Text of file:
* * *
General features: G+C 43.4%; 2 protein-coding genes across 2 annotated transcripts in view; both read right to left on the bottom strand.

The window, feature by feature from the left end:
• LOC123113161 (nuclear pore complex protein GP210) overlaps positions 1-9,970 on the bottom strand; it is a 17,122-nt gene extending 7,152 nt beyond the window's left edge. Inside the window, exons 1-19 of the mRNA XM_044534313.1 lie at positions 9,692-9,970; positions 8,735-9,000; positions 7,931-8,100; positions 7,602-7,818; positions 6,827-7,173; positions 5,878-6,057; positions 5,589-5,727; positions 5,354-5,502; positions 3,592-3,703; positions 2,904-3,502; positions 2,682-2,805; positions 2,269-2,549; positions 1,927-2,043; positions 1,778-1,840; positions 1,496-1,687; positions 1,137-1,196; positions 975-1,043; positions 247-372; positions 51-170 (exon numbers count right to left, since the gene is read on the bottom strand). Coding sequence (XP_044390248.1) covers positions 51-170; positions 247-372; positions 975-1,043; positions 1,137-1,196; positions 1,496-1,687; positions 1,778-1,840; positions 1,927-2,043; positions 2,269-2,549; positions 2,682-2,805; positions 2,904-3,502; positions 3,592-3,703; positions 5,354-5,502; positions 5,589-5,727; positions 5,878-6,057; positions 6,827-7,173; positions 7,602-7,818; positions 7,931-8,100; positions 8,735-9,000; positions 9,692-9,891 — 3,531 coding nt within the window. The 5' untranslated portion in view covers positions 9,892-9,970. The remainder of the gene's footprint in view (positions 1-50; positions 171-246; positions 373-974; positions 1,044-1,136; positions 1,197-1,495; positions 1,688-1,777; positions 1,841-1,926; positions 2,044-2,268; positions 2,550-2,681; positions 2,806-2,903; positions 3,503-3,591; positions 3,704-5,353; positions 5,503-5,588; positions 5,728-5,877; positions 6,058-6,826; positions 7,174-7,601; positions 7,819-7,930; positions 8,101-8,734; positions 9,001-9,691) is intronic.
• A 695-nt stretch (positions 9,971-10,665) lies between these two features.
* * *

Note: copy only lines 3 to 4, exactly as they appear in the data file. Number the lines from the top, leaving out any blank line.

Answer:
• LOC123113161 (nuclear pore complex protein GP210) overlaps positions 1-9,970 on the bottom strand; it is a 17,122-nt gene extending 7,152 nt beyond the window's left edge. Inside the window, exons 1-19 of the mRNA XM_044534313.1 lie at positions 9,692-9,970; positions 8,735-9,000; positions 7,931-8,100; positions 7,602-7,818; positions 6,827-7,173; positions 5,878-6,057; positions 5,589-5,727; positions 5,354-5,502; positions 3,592-3,703; positions 2,904-3,502; positions 2,682-2,805; positions 2,269-2,549; positions 1,927-2,043; positions 1,778-1,840; positions 1,496-1,687; positions 1,137-1,196; positions 975-1,043; positions 247-372; positions 51-170 (exon numbers count right to left, since the gene is read on the bottom strand). Coding sequence (XP_044390248.1) covers positions 51-170; positions 247-372; positions 975-1,043; positions 1,137-1,196; positions 1,496-1,687; positions 1,778-1,840; positions 1,927-2,043; positions 2,269-2,549; positions 2,682-2,805; positions 2,904-3,502; positions 3,592-3,703; positions 5,354-5,502; positions 5,589-5,727; positions 5,878-6,057; positions 6,827-7,173; positions 7,602-7,818; positions 7,931-8,100; positions 8,735-9,000; positions 9,692-9,891 — 3,531 coding nt within the window. The 5' untranslated portion in view covers positions 9,892-9,970. The remainder of the gene's footprint in view (positions 1-50; positions 171-246; positions 373-974; positions 1,044-1,136; positions 1,197-1,495; positions 1,688-1,777; positions 1,841-1,926; positions 2,044-2,268; positions 2,550-2,681; positions 2,806-2,903; positions 3,503-3,591; positions 3,704-5,353; positions 5,503-5,588; positions 5,728-5,877; positions 6,058-6,826; positions 7,174-7,601; positions 7,819-7,930; positions 8,101-8,734; positions 9,001-9,691) is intronic.
• A 695-nt stretch (positions 9,971-10,665) lies between these two features.